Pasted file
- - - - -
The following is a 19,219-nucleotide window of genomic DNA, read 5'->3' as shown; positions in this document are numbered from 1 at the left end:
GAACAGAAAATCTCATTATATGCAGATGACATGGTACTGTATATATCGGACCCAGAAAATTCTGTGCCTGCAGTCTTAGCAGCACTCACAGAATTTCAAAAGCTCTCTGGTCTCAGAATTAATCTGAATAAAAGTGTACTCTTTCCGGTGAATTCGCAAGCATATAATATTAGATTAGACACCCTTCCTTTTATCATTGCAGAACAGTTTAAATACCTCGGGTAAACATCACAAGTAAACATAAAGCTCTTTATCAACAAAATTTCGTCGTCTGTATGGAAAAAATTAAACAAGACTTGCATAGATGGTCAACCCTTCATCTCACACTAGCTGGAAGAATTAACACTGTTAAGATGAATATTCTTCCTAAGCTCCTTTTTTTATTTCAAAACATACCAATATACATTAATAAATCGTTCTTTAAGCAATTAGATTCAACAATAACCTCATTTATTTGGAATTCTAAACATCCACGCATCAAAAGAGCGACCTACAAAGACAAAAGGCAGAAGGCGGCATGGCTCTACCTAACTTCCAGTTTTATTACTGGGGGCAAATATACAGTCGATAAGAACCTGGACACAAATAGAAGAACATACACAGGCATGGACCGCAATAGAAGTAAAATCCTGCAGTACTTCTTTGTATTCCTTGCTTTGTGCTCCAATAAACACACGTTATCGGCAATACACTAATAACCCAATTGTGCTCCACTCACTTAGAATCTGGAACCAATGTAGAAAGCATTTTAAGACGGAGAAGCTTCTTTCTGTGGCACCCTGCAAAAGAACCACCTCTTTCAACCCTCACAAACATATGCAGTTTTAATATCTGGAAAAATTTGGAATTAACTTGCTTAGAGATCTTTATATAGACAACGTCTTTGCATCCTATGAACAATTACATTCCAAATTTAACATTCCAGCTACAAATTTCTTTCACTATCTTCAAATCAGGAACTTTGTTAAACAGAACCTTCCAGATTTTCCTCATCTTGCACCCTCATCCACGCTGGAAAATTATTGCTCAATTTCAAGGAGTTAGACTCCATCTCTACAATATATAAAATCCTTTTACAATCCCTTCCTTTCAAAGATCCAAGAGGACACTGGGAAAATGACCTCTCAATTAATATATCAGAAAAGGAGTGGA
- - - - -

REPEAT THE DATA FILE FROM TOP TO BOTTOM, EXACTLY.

The following is a 19,219-nucleotide window of genomic DNA, read 5'->3' as shown; positions in this document are numbered from 1 at the left end:
GAACAGAAAATCTCATTATATGCAGATGACATGGTACTGTATATATCGGACCCAGAAAATTCTGTGCCTGCAGTCTTAGCAGCACTCACAGAATTTCAAAAGCTCTCTGGTCTCAGAATTAATCTGAATAAAAGTGTACTCTTTCCGGTGAATTCGCAAGCATATAATATTAGATTAGACACCCTTCCTTTTATCATTGCAGAACAGTTTAAATACCTCGGGTAAACATCACAAGTAAACATAAAGCTCTTTATCAACAAAATTTCGTCGTCTGTATGGAAAAAATTAAACAAGACTTGCATAGATGGTCAACCCTTCATCTCACACTAGCTGGAAGAATTAACACTGTTAAGATGAATATTCTTCCTAAGCTCCTTTTTTTATTTCAAAACATACCAATATACATTAATAAATCGTTCTTTAAGCAATTAGATTCAACAATAACCTCATTTATTTGGAATTCTAAACATCCACGCATCAAAAGAGCGACCTACAAAGACAAAAGGCAGAAGGCGGCATGGCTCTACCTAACTTCCAGTTTTATTACTGGGGGCAAATATACAGTCGATAAGAACCTGGACACAAATAGAAGAACATACACAGGCATGGACCGCAATAGAAGTAAAATCCTGCAGTACTTCTTTGTATTCCTTGCTTTGTGCTCCAATAAACACACGTTATCGGCAATACACTAATAACCCAATTGTGCTCCACTCACTTAGAATCTGGAACCAATGTAGAAAGCATTTTAAGACGGAGAAGCTTCTTTCTGTGGCACCCTGCAAAAGAACCACCTCTTTCAACCCTCACAAACATATGCAGTTTTAATATCTGGAAAAATTTGGAATTAACTTGCTTAGAGATCTTTATATAGACAACGTCTTTGCATCCTATGAACAATTACATTCCAAATTTAACATTCCAGCTACAAATTTCTTTCACTATCTTCAAATCAGGAACTTTGTTAAACAGAACCTTCCAGATTTTCCTCATCTTGCACCCTCATCCACGCTGGAAAATTATTGCTCAATTTCAAGGAGTTAGACTCCATCTCTACAATATATAAAATCCTTTTACAATCCCTTCCTTTCAAAGATCCAAGAGGACACTGGGAAAATGACCTCTCAATTAATATATCAGAAAAGGAGTGGA